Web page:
11.The Committee does not agree with Ofsted’s assertion that evaluating citizenship through the personal development metric is appropriate. Ofsted’s intention to review citizenship education provision through its upcoming review of personal development is insufficient. The Committee reiterates its 2018 recommendation that Ofsted should undertake a review of the current provision and quality of citizenship education in schools and highlight best practice. This should be followed up with long term monitoring of the impact of citizenship education as a standalone curriculum subject. (Paragraph 75)

12.Ofsted must recognise the importance of citizenship education, particularly in the light of the challenges facing young people today and the acute need for them to develop political and media literacy skills. Furthermore, there are clear links between the Government’s levelling up agenda and citizenship, and an opportunity to ensure that this policy is successful could be missed, should schools not provide pupils with the appropriate foundation for civic engagement. The Government should outline what steps will be taken to improve Ofsted’s understanding of the wider context of citizenship education and ensure that Ofsted refrains from side-lining the subject. (Paragraph 76)

13.Ofsted should review the support and training given to their inspectors and should ensure that the inspectors are able to understand and effectively assess citizenship as a curriculum subject. (Paragraph 77)

14.The Committee is disappointed about the lack of investment in citizenship teaching. The Committee recommends that the following recommendations are included in the Government’s forthcoming schools white paper. (Paragraph 85)

15.The Government should reinstate bursaries for citizenship teachers for the 2023–24 academic year. The citizenship bursaries should remain in place until there are equivalent numbers to ensure that there is at least one trained specialist in every secondary school. The Government should also set a target for having at least one trained citizenship teacher in every primary school. (Paragraph 86)

16.The Committee is concerned to hear that the Government is no longer collecting data on citizenship trainee teachers. The Committee does not see any reasonable explanation for this. The Committee recommends that the data collection resumes without delay. (Paragraph 87)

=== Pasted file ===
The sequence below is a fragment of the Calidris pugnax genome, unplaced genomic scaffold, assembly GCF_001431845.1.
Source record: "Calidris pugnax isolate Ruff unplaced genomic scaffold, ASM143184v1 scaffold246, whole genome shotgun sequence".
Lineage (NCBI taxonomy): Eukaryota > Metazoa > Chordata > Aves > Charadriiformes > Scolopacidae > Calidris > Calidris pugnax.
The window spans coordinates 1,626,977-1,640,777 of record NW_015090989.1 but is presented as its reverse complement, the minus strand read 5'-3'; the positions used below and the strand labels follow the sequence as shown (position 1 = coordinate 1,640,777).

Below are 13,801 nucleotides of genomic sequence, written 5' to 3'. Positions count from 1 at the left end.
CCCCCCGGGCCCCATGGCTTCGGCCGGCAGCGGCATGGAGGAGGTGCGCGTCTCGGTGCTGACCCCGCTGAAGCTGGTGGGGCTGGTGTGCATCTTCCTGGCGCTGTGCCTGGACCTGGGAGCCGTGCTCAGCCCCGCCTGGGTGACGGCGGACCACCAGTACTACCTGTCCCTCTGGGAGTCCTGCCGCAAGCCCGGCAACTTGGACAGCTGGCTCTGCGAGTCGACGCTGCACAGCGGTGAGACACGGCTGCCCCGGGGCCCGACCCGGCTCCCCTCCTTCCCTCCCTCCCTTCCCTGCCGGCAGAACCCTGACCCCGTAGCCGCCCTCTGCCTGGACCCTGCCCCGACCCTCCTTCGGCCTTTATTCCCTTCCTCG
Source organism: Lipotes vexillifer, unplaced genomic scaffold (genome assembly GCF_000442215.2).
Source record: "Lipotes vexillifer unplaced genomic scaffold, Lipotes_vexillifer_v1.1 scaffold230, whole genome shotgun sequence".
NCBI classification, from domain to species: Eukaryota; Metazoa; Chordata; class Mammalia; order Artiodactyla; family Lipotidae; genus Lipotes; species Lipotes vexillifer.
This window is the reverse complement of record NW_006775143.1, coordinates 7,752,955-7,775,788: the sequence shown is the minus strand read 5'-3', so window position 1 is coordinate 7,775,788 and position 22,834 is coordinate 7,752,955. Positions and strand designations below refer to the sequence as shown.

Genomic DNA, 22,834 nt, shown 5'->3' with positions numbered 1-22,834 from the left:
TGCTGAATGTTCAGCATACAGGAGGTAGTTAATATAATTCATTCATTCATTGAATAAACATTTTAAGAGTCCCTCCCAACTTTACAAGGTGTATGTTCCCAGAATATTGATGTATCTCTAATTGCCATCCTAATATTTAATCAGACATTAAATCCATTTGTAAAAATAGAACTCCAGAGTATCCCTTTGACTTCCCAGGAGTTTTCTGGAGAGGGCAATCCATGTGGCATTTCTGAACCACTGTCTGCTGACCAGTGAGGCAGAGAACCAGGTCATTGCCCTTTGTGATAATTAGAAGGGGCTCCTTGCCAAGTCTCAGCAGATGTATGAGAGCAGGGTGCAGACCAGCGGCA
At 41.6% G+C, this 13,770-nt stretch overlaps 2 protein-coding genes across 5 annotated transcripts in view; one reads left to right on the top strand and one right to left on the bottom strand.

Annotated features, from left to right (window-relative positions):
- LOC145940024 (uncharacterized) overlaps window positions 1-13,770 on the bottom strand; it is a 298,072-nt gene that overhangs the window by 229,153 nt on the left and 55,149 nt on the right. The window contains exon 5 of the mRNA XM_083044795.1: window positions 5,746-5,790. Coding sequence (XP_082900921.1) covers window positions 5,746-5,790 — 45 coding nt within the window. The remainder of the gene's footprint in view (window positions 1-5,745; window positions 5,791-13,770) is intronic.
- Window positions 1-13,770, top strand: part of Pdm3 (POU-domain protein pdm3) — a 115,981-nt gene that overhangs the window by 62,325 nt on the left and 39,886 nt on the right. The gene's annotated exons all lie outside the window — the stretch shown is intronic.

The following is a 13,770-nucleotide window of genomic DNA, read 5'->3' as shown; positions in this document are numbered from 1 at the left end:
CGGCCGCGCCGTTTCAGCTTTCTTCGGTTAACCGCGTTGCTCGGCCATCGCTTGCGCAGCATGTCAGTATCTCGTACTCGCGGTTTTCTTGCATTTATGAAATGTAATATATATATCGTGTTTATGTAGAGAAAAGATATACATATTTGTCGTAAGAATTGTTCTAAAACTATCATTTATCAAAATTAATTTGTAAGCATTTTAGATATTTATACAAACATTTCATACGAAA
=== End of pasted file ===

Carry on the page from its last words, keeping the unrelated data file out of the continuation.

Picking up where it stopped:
17.The Committee was reassured to hear that the NCS is committed to improving “its relationship with the youth sector, Local Government Association [LGA] and others.” It agrees that the NCS could use its resources to amplify and support the work of other organisations, and this is in line with the Committee’s view that civic engagement programmes must be tailored to their specific audience. In the light of the evidence received on the importance of early engagement with citizenship education, the Committee recommends that the NCS expands its target audience (currently 16–17 year olds) to key stages 3 and 4 (11–18 year olds) and develops its partnership working with organisations set up to work with children at key stages 1 and 2 (5–11). (Paragraph 101)

18.The Committee was pleased to hear that the NCS is strengthening its partnerships. The Committee recommends that the NCS continues this practice and that the DCMS takes a data-led and outcome focused approach to monitoring the effectiveness of these partnerships. (Paragraph 102)

19.The DCMS’ decision to re-distribute funding for youth organisations more evenly amongst the youth sector seems appropriate. The Committee recommends that the DCMS and DfE continue to work closely with the NCS, with a focus on life-long civic engagement, political and media literacy. (Paragraph 103)

20.The Committee is pleased to hear about the NCS’ renewed focus on supporting schools and delivering programmes such as the “skills booster’ during the COVID-19 pandemic. The NCS should scale up its partnership working with schools, delivering practical citizenship education and opportunities for civic engagement at key stages 3 and 4. It should support partnership working with organisations that are set up to deliver programmes for key stages 1 and 2. The Committee believes that the NCS could add particular value in educational institutions with pupils who require additional support as part of the levelling up agenda. (Paragraph 104)

The citizenship test (Life in the UK)

21.The Committee agrees with the Government that “the Life in the UK test should not be seen as a tick-box exercise”. The Committee is pleased to see that the test has been updated since 2018 and that some of the issues identified by the Committee have been addressed. Nevertheless, the Committee remains unconvinced that the test supports and measures active citizenship. The Committee recommends that the Government sets up an advisory group with a diverse and expert membership to review the content of and outcomes generated by the test within 12 months. The Committee can see no reasonable explanation to delay this work until after the completion of other immigration policy reviews. (Paragraph 116)